11. In 1939 in the wake of the Arab uprising of 1936-39 the British had set up the McDonald commission to investigate the cause of the uprising. The result was a paper presenting a partition plan dividing Palestine in to two separate states, one for the Jews, and one for the Arabs. Draconian laws limiting emigration of Jews to Israel , keeping the Jewish population down to a third of the total population in Palestine , and a prohibition on the sale of Arab owned land to Jews were recommended and enacted. The “white paper” of 1939 made it Clear to the Jewish leaders that the British empire felt that it had completed its obligation to a Jewish state as promised in the Balfor declaration of 1917 and the bill of mandate itself. The publication of the new laws, brought out the entire Jewish community, on to the streets in protest. The British police responded violently, riding horses into the crowd and cracking heads freely with their clubs.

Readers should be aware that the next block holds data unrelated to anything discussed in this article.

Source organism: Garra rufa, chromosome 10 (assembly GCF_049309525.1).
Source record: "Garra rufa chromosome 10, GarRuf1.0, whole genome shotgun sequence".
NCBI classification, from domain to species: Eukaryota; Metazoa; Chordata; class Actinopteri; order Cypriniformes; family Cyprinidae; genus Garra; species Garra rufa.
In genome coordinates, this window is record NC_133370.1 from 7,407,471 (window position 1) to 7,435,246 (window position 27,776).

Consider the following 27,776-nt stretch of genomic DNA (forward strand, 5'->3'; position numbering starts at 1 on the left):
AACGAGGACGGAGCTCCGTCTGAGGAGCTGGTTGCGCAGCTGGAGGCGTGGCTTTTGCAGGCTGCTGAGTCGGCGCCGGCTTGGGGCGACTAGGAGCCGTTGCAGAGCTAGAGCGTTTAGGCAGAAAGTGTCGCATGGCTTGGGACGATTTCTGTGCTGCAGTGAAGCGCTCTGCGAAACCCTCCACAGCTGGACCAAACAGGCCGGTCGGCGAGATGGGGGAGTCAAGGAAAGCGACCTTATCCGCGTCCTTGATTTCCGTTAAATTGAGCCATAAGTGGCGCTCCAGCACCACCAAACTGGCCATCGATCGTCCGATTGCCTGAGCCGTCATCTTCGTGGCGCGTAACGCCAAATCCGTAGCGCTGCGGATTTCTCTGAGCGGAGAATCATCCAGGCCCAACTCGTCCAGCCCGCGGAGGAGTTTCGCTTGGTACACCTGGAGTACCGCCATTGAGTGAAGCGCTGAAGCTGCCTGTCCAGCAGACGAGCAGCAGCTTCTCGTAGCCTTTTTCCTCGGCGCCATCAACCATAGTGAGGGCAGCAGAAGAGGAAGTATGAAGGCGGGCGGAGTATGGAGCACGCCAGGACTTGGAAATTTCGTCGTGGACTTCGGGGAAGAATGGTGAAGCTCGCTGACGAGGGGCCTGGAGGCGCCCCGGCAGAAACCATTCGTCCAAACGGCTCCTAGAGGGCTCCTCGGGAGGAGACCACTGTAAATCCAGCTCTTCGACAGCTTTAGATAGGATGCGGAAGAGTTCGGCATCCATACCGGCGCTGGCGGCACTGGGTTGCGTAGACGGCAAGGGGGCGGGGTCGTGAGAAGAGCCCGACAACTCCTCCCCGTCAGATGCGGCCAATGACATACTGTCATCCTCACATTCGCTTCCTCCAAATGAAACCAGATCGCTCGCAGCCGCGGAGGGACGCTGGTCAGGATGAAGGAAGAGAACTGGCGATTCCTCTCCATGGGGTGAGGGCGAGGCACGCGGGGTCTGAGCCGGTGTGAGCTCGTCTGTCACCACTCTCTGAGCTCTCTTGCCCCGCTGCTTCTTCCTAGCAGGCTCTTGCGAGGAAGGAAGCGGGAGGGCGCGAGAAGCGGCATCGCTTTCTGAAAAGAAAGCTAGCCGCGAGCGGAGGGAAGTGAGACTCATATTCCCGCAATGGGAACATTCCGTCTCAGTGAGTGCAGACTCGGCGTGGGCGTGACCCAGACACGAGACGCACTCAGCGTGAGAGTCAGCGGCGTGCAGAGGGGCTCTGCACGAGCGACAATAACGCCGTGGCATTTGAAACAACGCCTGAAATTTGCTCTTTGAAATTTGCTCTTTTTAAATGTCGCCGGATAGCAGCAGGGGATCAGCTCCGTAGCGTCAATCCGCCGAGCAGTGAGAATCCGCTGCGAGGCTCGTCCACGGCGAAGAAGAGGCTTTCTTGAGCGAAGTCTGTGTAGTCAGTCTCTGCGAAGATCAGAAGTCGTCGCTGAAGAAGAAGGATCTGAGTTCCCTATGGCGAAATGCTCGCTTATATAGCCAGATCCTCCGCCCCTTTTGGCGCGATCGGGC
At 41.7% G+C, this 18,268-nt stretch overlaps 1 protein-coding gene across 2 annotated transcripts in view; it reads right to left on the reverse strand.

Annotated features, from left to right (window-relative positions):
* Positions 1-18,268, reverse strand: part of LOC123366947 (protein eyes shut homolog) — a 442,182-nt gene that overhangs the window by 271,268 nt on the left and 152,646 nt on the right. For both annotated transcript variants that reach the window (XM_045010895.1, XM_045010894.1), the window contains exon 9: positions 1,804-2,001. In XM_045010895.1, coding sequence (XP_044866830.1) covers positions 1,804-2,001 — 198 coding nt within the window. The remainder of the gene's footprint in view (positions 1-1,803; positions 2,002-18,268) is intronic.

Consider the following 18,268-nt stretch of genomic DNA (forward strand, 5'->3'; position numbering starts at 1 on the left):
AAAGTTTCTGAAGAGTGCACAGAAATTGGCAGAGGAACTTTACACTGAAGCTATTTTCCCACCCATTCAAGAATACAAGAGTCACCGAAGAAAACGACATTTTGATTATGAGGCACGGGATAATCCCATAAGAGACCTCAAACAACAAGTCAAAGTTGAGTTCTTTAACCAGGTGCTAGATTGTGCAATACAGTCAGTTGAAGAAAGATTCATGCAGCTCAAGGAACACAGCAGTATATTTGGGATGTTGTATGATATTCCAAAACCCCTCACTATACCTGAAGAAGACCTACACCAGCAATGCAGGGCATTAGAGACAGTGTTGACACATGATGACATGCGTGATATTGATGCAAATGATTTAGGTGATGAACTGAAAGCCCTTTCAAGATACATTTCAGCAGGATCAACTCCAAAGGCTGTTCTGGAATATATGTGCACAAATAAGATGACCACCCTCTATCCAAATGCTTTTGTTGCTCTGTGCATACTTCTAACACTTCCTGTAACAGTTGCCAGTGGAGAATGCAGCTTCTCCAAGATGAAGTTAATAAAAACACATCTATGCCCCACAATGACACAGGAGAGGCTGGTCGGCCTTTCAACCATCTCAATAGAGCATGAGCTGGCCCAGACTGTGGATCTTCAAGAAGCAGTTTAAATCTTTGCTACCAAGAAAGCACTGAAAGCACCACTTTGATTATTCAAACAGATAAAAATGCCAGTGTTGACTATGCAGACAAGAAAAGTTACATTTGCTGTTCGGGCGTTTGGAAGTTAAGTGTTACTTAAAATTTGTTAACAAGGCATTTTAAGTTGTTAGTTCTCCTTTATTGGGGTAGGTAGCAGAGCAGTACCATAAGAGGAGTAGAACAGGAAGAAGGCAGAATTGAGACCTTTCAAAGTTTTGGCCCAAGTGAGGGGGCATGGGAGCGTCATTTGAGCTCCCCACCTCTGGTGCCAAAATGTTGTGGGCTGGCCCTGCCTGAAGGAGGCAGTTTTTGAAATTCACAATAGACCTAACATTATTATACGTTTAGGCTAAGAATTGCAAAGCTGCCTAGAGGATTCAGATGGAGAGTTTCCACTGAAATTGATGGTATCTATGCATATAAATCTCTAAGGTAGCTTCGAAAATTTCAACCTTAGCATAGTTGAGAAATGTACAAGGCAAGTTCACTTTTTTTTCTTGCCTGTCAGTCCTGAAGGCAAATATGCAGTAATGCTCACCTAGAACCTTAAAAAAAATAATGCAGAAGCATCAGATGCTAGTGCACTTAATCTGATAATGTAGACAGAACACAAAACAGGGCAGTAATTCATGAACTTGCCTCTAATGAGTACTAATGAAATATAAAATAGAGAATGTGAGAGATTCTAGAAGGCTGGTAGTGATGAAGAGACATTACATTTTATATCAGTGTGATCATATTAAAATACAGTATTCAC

12. Masada , a fortress on top a flat mountain, by the Dead Sea , built by king Herod for his summer palace. Josephus Flavius in his “The Jewish war” tells us of a great siege by the Romans and a mass suicide of the besieged. It has become a national symbol fighting to the bitter end.